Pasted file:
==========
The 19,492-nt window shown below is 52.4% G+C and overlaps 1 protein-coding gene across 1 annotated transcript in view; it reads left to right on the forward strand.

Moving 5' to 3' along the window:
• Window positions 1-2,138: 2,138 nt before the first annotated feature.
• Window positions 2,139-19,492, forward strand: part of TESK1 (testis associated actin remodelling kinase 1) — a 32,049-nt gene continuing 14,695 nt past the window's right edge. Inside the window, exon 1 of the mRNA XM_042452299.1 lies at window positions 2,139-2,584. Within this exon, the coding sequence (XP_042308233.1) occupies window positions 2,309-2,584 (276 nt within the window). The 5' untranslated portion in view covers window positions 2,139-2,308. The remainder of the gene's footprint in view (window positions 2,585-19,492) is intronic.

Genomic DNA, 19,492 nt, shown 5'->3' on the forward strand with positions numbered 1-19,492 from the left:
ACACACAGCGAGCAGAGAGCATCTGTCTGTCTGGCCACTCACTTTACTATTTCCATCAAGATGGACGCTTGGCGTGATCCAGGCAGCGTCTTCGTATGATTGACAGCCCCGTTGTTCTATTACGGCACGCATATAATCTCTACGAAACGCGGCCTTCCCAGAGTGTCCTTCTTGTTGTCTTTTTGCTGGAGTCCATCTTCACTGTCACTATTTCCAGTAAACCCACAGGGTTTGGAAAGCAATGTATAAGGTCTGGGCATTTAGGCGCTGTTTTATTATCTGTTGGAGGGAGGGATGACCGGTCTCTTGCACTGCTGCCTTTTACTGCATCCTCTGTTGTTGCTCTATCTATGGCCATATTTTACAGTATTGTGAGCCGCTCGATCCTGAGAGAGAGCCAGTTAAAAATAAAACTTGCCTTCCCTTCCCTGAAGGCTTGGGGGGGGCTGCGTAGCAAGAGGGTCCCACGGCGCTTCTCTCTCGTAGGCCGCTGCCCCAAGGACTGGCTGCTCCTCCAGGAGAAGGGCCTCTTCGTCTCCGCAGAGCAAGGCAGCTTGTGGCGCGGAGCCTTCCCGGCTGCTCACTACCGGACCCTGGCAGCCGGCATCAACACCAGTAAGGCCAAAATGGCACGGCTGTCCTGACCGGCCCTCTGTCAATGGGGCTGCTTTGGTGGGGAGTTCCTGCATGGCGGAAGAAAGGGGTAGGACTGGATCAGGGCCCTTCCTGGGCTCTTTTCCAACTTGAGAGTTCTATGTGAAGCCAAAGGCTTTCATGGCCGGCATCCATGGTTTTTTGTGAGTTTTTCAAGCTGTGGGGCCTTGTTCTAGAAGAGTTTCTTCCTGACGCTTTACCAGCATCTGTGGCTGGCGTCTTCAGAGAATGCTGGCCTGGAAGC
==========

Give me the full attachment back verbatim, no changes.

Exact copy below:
The 19,492-nt window shown below is 52.4% G+C and overlaps 1 protein-coding gene across 1 annotated transcript in view; it reads left to right on the forward strand.

Moving 5' to 3' along the window:
• Window positions 1-2,138: 2,138 nt before the first annotated feature.
• Window positions 2,139-19,492, forward strand: part of TESK1 (testis associated actin remodelling kinase 1) — a 32,049-nt gene continuing 14,695 nt past the window's right edge. Inside the window, exon 1 of the mRNA XM_042452299.1 lies at window positions 2,139-2,584. Within this exon, the coding sequence (XP_042308233.1) occupies window positions 2,309-2,584 (276 nt within the window). The 5' untranslated portion in view covers window positions 2,139-2,308. The remainder of the gene's footprint in view (window positions 2,585-19,492) is intronic.

Genomic DNA, 19,492 nt, shown 5'->3' on the forward strand with positions numbered 1-19,492 from the left:
ACACACAGCGAGCAGAGAGCATCTGTCTGTCTGGCCACTCACTTTACTATTTCCATCAAGATGGACGCTTGGCGTGATCCAGGCAGCGTCTTCGTATGATTGACAGCCCCGTTGTTCTATTACGGCACGCATATAATCTCTACGAAACGCGGCCTTCCCAGAGTGTCCTTCTTGTTGTCTTTTTGCTGGAGTCCATCTTCACTGTCACTATTTCCAGTAAACCCACAGGGTTTGGAAAGCAATGTATAAGGTCTGGGCATTTAGGCGCTGTTTTATTATCTGTTGGAGGGAGGGATGACCGGTCTCTTGCACTGCTGCCTTTTACTGCATCCTCTGTTGTTGCTCTATCTATGGCCATATTTTACAGTATTGTGAGCCGCTCGATCCTGAGAGAGAGCCAGTTAAAAATAAAACTTGCCTTCCCTTCCCTGAAGGCTTGGGGGGGGCTGCGTAGCAAGAGGGTCCCACGGCGCTTCTCTCTCGTAGGCCGCTGCCCCAAGGACTGGCTGCTCCTCCAGGAGAAGGGCCTCTTCGTCTCCGCAGAGCAAGGCAGCTTGTGGCGCGGAGCCTTCCCGGCTGCTCACTACCGGACCCTGGCAGCCGGCATCAACACCAGTAAGGCCAAAATGGCACGGCTGTCCTGACCGGCCCTCTGTCAATGGGGCTGCTTTGGTGGGGAGTTCCTGCATGGCGGAAGAAAGGGGTAGGACTGGATCAGGGCCCTTCCTGGGCTCTTTTCCAACTTGAGAGTTCTATGTGAAGCCAAAGGCTTTCATGGCCGGCATCCATGGTTTTTTGTGAGTTTTTCAAGCTGTGGGGCCTTGTTCTAGAAGAGTTTCTTCCTGACGCTTTACCAGCATCTGTGGCTGGCGTCTTCAGAGAATGCTGGCCTGGAAGC